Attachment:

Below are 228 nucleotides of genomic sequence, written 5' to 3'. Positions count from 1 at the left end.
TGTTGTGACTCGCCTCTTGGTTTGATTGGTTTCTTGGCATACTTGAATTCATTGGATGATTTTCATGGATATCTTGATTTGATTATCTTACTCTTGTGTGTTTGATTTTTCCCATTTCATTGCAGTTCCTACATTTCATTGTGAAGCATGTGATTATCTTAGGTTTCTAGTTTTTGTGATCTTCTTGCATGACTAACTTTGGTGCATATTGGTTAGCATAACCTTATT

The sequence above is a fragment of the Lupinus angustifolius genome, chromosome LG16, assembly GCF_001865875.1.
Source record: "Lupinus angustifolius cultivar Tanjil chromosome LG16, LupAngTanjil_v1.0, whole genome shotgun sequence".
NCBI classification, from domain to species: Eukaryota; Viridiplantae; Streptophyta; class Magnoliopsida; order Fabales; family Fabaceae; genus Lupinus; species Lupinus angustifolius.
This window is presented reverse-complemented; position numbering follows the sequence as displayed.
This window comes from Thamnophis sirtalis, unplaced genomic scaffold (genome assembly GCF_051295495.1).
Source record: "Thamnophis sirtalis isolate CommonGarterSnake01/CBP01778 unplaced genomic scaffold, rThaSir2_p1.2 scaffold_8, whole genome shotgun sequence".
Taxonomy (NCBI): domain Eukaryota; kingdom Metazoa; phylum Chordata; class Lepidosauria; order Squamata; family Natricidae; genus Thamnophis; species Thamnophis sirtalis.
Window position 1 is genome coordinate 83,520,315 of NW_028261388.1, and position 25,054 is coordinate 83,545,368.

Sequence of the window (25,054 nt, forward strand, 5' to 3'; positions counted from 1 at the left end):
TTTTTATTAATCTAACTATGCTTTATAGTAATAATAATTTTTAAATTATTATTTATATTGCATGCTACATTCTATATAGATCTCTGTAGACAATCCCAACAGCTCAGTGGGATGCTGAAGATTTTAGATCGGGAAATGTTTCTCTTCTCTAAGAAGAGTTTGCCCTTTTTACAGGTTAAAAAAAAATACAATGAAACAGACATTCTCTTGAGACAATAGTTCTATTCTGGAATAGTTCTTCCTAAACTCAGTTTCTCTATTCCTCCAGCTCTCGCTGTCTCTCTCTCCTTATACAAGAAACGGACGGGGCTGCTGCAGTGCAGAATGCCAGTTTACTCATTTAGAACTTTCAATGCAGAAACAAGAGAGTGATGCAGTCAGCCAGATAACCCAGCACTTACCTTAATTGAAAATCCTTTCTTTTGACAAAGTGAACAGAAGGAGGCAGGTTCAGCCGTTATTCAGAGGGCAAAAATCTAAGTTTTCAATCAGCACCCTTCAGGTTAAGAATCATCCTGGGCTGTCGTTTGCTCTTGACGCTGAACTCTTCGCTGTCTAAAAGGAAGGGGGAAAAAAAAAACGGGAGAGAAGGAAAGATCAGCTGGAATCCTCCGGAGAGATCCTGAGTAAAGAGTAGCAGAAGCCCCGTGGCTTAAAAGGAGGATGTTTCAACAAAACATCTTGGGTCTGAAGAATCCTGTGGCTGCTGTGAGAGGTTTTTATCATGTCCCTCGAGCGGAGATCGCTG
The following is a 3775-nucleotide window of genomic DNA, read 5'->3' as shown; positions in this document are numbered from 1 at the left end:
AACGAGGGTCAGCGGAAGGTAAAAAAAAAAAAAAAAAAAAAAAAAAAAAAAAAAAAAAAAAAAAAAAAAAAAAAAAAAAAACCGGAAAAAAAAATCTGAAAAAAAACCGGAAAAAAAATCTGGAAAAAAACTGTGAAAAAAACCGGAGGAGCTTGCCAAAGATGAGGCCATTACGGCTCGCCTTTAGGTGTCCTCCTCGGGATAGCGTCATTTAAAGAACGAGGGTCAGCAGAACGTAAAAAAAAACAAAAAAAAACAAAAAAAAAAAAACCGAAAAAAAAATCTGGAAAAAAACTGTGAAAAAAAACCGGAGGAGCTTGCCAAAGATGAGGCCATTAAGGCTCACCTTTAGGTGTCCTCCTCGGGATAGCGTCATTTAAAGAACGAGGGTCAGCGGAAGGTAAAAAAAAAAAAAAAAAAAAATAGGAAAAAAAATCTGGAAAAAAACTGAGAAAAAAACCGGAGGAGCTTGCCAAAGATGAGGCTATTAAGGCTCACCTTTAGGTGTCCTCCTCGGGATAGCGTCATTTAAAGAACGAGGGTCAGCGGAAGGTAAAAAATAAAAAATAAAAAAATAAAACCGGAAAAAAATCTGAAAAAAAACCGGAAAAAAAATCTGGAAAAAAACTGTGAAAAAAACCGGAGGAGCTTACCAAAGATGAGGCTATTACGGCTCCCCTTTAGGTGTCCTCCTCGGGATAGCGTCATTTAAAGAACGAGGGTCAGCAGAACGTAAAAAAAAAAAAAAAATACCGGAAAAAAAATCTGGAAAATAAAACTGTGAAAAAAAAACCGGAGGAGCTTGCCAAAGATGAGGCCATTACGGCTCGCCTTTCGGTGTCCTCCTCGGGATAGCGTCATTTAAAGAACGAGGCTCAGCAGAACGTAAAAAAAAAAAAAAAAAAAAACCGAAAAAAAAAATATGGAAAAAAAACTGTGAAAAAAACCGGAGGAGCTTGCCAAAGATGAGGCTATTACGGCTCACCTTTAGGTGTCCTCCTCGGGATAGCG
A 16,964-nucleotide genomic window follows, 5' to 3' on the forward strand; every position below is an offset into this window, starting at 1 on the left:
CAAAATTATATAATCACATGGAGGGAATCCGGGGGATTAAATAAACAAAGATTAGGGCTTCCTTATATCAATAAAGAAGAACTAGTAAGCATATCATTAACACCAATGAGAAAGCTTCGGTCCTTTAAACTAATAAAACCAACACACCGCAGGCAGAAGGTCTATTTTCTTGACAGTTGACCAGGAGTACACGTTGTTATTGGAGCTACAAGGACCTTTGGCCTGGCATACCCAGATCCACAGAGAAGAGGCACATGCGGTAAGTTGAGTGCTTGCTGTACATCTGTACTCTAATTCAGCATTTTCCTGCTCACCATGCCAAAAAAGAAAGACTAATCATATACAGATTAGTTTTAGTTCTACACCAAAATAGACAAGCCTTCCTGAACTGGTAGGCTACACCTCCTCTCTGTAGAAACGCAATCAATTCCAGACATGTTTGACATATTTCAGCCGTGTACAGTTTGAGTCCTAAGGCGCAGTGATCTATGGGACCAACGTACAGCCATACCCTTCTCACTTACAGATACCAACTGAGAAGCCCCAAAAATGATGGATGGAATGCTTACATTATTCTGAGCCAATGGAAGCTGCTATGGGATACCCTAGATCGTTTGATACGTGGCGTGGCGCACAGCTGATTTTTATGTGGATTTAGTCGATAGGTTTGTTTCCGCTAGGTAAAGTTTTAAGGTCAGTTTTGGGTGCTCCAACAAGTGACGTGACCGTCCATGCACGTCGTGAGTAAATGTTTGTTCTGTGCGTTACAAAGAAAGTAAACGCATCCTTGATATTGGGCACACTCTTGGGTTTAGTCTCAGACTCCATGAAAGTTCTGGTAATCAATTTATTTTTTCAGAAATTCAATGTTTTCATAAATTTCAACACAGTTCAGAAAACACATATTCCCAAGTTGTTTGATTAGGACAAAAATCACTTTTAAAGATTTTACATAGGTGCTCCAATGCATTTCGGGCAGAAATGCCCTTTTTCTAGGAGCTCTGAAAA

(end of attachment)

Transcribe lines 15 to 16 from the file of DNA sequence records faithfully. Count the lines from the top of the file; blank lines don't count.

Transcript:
A 16,964-nucleotide genomic window follows, 5' to 3' on the forward strand; every position below is an offset into this window, starting at 1 on the left:
CAAAATTATATAATCACATGGAGGGAATCCGGGGGATTAAATAAACAAAGATTAGGGCTTCCTTATATCAATAAAGAAGAACTAGTAAGCATATCATTAACACCAATGAGAAAGCTTCGGTCCTTTAAACTAATAAAACCAACACACCGCAGGCAGAAGGTCTATTTTCTTGACAGTTGACCAGGAGTACACGTTGTTATTGGAGCTACAAGGACCTTTGGCCTGGCATACCCAGATCCACAGAGAAGAGGCACATGCGGTAAGTTGAGTGCTTGCTGTACATCTGTACTCTAATTCAGCATTTTCCTGCTCACCATGCCAAAAAAGAAAGACTAATCATATACAGATTAGTTTTAGTTCTACACCAAAATAGACAAGCCTTCCTGAACTGGTAGGCTACACCTCCTCTCTGTAGAAACGCAATCAATTCCAGACATGTTTGACATATTTCAGCCGTGTACAGTTTGAGTCCTAAGGCGCAGTGATCTATGGGACCAACGTACAGCCATACCCTTCTCACTTACAGATACCAACTGAGAAGCCCCAAAAATGATGGATGGAATGCTTACATTATTCTGAGCCAATGGAAGCTGCTATGGGATACCCTAGATCGTTTGATACGTGGCGTGGCGCACAGCTGATTTTTATGTGGATTTAGTCGATAGGTTTGTTTCCGCTAGGTAAAGTTTTAAGGTCAGTTTTGGGTGCTCCAACAAGTGACGTGACCGTCCATGCACGTCGTGAGTAAATGTTTGTTCTGTGCGTTACAAAGAAAGTAAACGCATCCTTGATATTGGGCACACTCTTGGGTTTAGTCTCAGACTCCATGAAAGTTCTGGTAATCAATTTATTTTTTCAGAAATTCAATGTTTTCATAAATTTCAACACAGTTCAGAAAACACATATTCCCAAGTTGTTTGATTAGGACAAAAATCACTTTTAAAGATTTTACATAGGTGCTCCAATGCATTTCGGGCAGAAATGCCCTTTTTCTAGGAGCTCTGAAAA